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Global Energy Group ‘best positioned’ in UK to benefit from offshore renewables boom, says new CEO

Global Energy Group’s Nigg Energy Park facility at the entrance to the Cromarty Firth.
Global Energy Group’s Nigg Energy Park facility at the entrance to the Cromarty Firth.

Global Energy Group’s new group chief executive has described the firm as “probably the best positioned organisation in the whole of the UK” to make the most of the expansion in offshore renewables.

Tim Cornelius said his main goal is to establish the Port of Nigg, which is owned and operated by Global, in the Cromarty Firth as the “number one renewables hub”, capable of offering a range of services to clients.

It was announced yesterday that Mr Cornelius had been appointed to the newly created role at the Aberdeen and Inverness-based firm.

He will take on the responsibilities of CEO from chairman and majority shareholder Roy MacGregor, who had been carrying them out until now.

Mr Cornelius, who was appointed non-executive director at Global in January 2020, will be responsible for the group’s financial performance and for managing its ongoing decarbonisation efforts.

He said: “First and foremost my plan is to establish Nigg as the number one renewables hub in the country. I want it to be the biggest, the busiest and to be a broad church, with as many projects operating their as possible and original equipment manufacturers on site.

“We want to be able to offer services right the way across the broader marine renewables space for offshore wind, as well as to position the yard specifically for what we believe will be a big boom in the floating market off the back of ScotWind.

“We’re also looking to work more closely with developers to see what types of assets we can be building as Global to better serve their needs and to meet the UK’s offshore wind targets.”

Tim Cornelius

In order to achieve this, Global is looking at investing in tower-rolling facilities, expanding its quayside and better integrating the UK’s steel industry with the supply chain.

Last year, the firm announced £100 million plans to build what was described as the “UK’s largest offshore wind fabrication facility” at its Nigg facility.

It claimed the move could create up to 150 new jobs, while a further 300 would be supported through the local supply chain.

Mr Cornelius added: “We’re going to need a lot of deep-water ports in and around the Cromarty firth to service what we anticipate to be a growth in the bottom-fixed and floating markets.

“Nigg is already one of the busiest yards in the UK with respect to servicing multiple, very large active offshore wind projects such as Beatrice, Moray East and Seagreen.

“We recently updated the market on our investment to increase the East Quay and we’re already making good progress on that point.

“It’s very important to us that it’s not just talk and we’re actually walking the walk. We’re looking at different ways to decarbonise our own operations, including the use of both hydrogen and renewables on site at Nigg for existing and new facilities.

“Global has set itself up in such a way, in terms of its real estate and the services it offers, that I genuinely believe it is probably the best positioned organisation in the whole of the UK to benefit from the offshore renewables boom.”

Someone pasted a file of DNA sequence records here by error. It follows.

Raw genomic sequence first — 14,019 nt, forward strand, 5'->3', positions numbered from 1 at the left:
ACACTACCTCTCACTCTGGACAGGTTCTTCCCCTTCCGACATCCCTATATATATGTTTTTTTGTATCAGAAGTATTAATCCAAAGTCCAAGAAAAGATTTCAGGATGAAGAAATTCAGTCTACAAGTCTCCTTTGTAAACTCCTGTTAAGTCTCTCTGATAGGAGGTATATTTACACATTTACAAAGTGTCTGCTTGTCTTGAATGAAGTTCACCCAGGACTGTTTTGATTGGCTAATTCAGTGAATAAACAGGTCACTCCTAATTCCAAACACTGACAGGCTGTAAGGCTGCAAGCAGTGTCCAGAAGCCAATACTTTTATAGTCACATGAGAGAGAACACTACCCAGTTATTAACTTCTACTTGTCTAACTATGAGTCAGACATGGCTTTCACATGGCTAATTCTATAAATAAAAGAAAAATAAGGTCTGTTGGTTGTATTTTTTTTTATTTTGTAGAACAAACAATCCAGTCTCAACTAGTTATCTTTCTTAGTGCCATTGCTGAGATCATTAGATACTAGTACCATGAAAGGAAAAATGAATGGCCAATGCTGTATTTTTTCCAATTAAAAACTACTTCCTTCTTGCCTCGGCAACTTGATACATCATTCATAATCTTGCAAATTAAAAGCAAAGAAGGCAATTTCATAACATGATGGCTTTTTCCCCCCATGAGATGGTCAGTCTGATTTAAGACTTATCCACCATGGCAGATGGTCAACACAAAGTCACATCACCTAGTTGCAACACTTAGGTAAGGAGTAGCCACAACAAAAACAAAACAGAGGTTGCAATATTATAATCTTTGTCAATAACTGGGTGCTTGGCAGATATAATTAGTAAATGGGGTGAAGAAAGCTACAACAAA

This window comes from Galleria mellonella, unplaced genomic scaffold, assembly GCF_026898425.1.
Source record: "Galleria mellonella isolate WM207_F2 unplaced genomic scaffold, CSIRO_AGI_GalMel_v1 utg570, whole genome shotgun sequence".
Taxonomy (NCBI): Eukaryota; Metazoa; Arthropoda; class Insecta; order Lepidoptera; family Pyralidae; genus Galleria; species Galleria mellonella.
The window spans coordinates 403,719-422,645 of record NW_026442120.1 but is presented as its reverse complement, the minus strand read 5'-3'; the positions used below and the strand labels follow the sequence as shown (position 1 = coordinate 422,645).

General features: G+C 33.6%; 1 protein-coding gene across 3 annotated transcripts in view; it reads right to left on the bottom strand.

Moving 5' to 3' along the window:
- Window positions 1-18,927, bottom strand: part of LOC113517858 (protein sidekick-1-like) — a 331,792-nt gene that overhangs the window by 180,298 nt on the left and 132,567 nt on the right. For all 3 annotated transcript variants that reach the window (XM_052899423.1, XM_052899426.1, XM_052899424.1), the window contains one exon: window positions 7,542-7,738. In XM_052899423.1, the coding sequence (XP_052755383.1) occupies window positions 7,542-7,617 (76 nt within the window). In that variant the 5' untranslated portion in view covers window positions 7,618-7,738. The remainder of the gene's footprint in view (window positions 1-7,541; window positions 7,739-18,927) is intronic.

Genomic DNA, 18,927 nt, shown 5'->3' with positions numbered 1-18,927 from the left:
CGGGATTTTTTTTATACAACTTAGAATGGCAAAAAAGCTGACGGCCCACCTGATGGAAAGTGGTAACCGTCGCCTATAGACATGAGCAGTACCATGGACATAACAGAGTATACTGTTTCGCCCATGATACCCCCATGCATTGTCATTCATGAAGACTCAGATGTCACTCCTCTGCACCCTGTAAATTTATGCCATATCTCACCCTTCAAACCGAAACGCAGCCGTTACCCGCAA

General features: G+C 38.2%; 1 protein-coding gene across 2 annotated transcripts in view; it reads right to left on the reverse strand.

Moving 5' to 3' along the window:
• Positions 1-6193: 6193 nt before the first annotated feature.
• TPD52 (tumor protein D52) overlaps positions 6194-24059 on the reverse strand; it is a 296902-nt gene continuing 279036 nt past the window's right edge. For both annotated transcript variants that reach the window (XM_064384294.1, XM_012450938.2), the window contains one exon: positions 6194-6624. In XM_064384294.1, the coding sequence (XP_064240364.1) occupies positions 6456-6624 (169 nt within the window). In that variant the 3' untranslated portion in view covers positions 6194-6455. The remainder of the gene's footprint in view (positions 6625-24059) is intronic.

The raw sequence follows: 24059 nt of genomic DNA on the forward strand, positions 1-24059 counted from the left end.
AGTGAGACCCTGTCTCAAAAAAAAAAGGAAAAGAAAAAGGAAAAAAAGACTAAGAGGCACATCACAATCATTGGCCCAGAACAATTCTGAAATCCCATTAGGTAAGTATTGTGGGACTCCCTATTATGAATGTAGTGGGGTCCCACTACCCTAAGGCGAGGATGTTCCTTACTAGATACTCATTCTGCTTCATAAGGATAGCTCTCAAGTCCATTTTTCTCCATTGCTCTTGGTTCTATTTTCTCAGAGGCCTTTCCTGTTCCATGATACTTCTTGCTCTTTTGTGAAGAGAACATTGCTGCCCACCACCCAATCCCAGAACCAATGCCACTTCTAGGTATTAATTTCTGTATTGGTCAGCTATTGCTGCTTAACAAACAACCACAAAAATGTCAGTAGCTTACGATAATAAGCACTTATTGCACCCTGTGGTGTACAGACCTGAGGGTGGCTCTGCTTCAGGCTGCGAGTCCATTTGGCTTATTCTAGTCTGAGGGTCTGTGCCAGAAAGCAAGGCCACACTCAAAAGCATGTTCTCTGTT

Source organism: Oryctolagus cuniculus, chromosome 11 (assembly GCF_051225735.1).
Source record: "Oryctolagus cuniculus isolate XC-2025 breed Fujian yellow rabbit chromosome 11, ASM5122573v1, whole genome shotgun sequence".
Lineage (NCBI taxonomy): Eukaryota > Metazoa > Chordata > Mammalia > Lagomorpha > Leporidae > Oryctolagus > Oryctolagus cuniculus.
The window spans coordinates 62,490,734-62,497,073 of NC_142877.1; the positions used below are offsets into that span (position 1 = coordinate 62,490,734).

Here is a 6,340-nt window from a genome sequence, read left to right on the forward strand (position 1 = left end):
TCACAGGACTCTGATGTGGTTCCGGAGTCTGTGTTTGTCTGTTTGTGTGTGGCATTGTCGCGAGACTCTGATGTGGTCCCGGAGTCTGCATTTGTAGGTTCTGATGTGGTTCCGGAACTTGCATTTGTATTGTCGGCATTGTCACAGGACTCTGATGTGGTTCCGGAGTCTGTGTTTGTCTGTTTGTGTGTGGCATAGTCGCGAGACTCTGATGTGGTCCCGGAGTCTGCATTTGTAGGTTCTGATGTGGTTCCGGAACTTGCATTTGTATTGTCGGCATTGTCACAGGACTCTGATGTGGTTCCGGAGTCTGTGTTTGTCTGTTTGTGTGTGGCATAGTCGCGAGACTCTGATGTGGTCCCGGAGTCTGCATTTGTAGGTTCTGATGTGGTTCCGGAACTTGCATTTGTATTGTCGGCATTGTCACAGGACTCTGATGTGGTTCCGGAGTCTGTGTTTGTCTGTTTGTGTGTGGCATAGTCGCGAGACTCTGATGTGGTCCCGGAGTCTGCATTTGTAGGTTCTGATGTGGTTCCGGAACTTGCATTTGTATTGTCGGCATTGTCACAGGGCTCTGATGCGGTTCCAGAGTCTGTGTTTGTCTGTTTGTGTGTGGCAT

‘More pairs of hands’

Global, which employs more than 1,500 people, making it is the largest private employer in the Highlands, was set up by Invergordon-born Mr MacGregor in 2005.

On why he chose now to bring in a CEO, Mr Cornelius said: “Obviously I can’t speak on behalf of the chairman but in the interactions I’ve had with him, I think it became obvious when Nigg increased its activities that a transition was definitely already occurring, with respect to seeing more capex being committed to the renewables sector.

“The company is growing and continues to do so – it’s a very broad church already across the energy sector. Our commitment, and his, is to build an all-encompassing energy company, capable of providing services to all the majors, be they hydrocarbon or utilities. As with every organisation, as you grow you need more human resources to manage the size and the scale.

“I think the chairman acknowledged that, as Global expanded, he just needed more pairs of hands to come in and provide some support. That’s my role because in the next five years, growth is looking exponential.”

Simec Atlantis

Earlier this month, it was announced that Mr Cornelius would leave his position as CEO of Simec Atlantic, formerly Atlantis Reources, at the end of January after 15 years.

He agreed to take up a new role as senior adviser to the firm, which is behind the MeyGen tidal array in the Pentland Firth.

Mr Corenlius moved into marine renewables in 2000, before which he worked in the oil and gas industry as a commercial diver and ROV pilot.

The MeyGen development in the Pentland Firth exported more than 13.8 gigawatt hours (GWh) in 2019, which represents the longest period of uninterrupted generation ever achieved for a multi-megawatt tidal turbine.

Responding to a question on how his time at Simec Atlantis will influence his new role, he said: “First and foremost is new opportunity origination from a business development perspective. A lot of the skills that I learnt at Simec were around creating new markets and working with customers in order to deliver products.

“Secondly, I developed a particular skillset in fundraising and project finance. That will become particularly important as we continue to look to invest in new facilities and in people.

“Finally, the skills associated with running a diverse and complex business. That’s people skills as much as it is stakeholder and investor management. These are all very translatable to the Global story.”

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